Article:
Have you ever considered writing under a pen name? When I first started writing online in January of 2020, I didn’t think twice about using my given name. I wasn’t exactly sure what my end goal was, but hey, you’ve got to start somewhere. After navigating my way around for a few months online, I realized some of the words that were pouring out of my heart and soul were personal. And frankly, things I didn’t necessarily want everyone to know about.
Why didn’t I just stop writing those things, you may ask? The short version of the long story is even though my audience was small, they were mighty. The words I wrote and the experiences I shared really resonated with them. I’d get notes and comments of overwhelming support, but more importantly, how much reading what I wrote helped them feel not alone. Cue the ugly crying. In all honesty, as cathartic as it was for them, it was also healing for me too, so I knew I couldn’t and wouldn’t stop. I just had to get creative.
And so, the adoption of a pen name seemed an obvious solution. I could write freely and openly, helping myself and my readers, and I could do so feeling secure and free from judgment. I mean, don’t get me wrong. If someone really wanted to put the time in effort into unmasking me, I’m sure they could. *Knock on wood*
So, why am I telling you all this? In addition to using a pen name for different genres or to keep your fictional persona separate from your real-life, there are other reasons someone might choose to write under a nom de plume. Fun fact, nom de plume has French origins, and I like sounding fancy. It’s a win-win.
So, let’s talk about why you might consider a pen name and important considerations to keep in mind should you decide to.
Do I need a pen name?
There is no hard and fast rule about using a pen name. In my case, I decided to do this for my privacy. Aside from my musings on my blog, I also write poetry and fiction. Which, yes, you guessed it, I also write under a pen name.
When I started writing, I honestly didn’t think it was any good or that anyone would ever read it. There were many decisions made on a whim. Spoiler alert: usually not the best idea. For instance, choosing to self-publish my poetry collection under a pen name was something that I thought would be a good idea but didn’t fully vet out.
But using a pen name had its perks in other areas. It made it easier for my readers to know where to find all the poetry and fiction things under C.R. Fitzgerald (Yes, that’s me). It was also great that my other readers could find my non-fiction works like essays on the craft of writing, mental health, and all the lifestyle things under my given name (Holly Catherine/Holly Garcia). Not that my readers don’t overlap on occasion, but the different types of writing I do usually don’t.
When deciding if a pen name is right for you, ask yourself.
- Do I plan on writing in different genres?
- Will keeping different genres of writing separate help or confuse my audience?
- What do I feel most comfortable with?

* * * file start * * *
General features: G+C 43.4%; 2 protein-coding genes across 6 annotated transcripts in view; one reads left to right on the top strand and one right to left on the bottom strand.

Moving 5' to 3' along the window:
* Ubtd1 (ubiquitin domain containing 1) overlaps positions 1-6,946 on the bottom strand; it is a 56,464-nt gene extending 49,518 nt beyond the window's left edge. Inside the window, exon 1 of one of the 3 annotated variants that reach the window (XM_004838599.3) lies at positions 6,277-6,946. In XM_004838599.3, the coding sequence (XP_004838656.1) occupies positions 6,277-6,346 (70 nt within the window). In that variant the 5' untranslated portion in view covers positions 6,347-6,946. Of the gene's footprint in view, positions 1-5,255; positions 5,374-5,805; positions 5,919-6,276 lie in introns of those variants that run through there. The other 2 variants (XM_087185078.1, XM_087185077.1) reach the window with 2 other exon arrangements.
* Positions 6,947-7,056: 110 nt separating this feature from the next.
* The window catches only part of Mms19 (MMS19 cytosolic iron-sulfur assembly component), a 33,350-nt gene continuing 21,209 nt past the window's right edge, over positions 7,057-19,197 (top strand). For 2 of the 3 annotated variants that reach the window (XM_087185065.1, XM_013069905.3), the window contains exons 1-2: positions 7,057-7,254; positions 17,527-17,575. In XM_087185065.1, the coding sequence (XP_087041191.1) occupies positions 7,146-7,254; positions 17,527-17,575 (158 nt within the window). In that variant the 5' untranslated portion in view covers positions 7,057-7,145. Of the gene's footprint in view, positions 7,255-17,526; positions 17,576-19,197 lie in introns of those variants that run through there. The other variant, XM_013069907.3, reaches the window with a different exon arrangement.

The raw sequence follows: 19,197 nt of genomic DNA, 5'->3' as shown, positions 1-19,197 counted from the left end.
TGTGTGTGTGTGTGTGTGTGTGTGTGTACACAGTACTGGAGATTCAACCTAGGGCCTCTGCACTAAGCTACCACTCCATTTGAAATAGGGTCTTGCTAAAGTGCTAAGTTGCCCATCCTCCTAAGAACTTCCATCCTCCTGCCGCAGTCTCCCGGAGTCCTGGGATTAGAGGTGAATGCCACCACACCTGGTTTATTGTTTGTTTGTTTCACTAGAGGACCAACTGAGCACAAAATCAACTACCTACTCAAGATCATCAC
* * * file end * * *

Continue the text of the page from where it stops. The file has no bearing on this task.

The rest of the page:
If you do, keep in mind
After you’ve answered these questions, there are a few other situations I want you to consider. If someone LOVES your work under your pen name, how will you make sure to facilitate a connection with the real-life you?
Now, this isn’t as applicable when it comes to traditional publishing. In the real-life you will already have queried literary agents and/or publishers, so using a pen name won’t be an issue. But what if things happen the other way around? What if a potential publisher or lit agent finds your pen name first?
Yes, it happened to me. So please, learn from my mistakes. My personal essays piqued the interest of a few different, established online publications. Three asked to syndicate the essay (republish without payment), and I was so thrilled by the opportunity I said yes! One of the publications went on to offer me a chance to write a few original articles for them.
Y’all, I’m trying to build a full-time creative, freelance career. But how could I explain to this total stranger that I wasn’t actually the person they saw online and someone else entirely? It ended up working out after I explained. They took a chance on me, and we all ended up happily ever after. And by that, I mean I now am a regular staff writer for their publication. I currently write under three different names (two pen names and my given name), and y’all, it’s a lot to keep tabs on. A word to the wise, think it through before you make the decision.
Most importantly, I want you, dear writer, to have confidence in your ability. Dive into your projects and passions with the thought that you will find success. Not believing in myself made things a helluva lot harder for me on the backend–so don’t be me. There will be stumbles and tumbles, but there is nothing that can’t be adjusted. We know you’ve got this!
Do you currently write under a pen name? Or are you considering it? What hesitation do you have? Drop us a note in the comments so we can support you during your journey.
About the Writer: Holly Catherine is a Mom to two littles who loves writing about everything, drinking copious amounts of coffee, and using words like copious. A poetry and historical fiction writer by night, and a personal essayist by day, if you’ve wondered about it, she’s probably written about it. Visit hollycatherinewrites.com to read more about where creativity and lifestyle intersect. Add this newsletter to make sure you never miss a beat.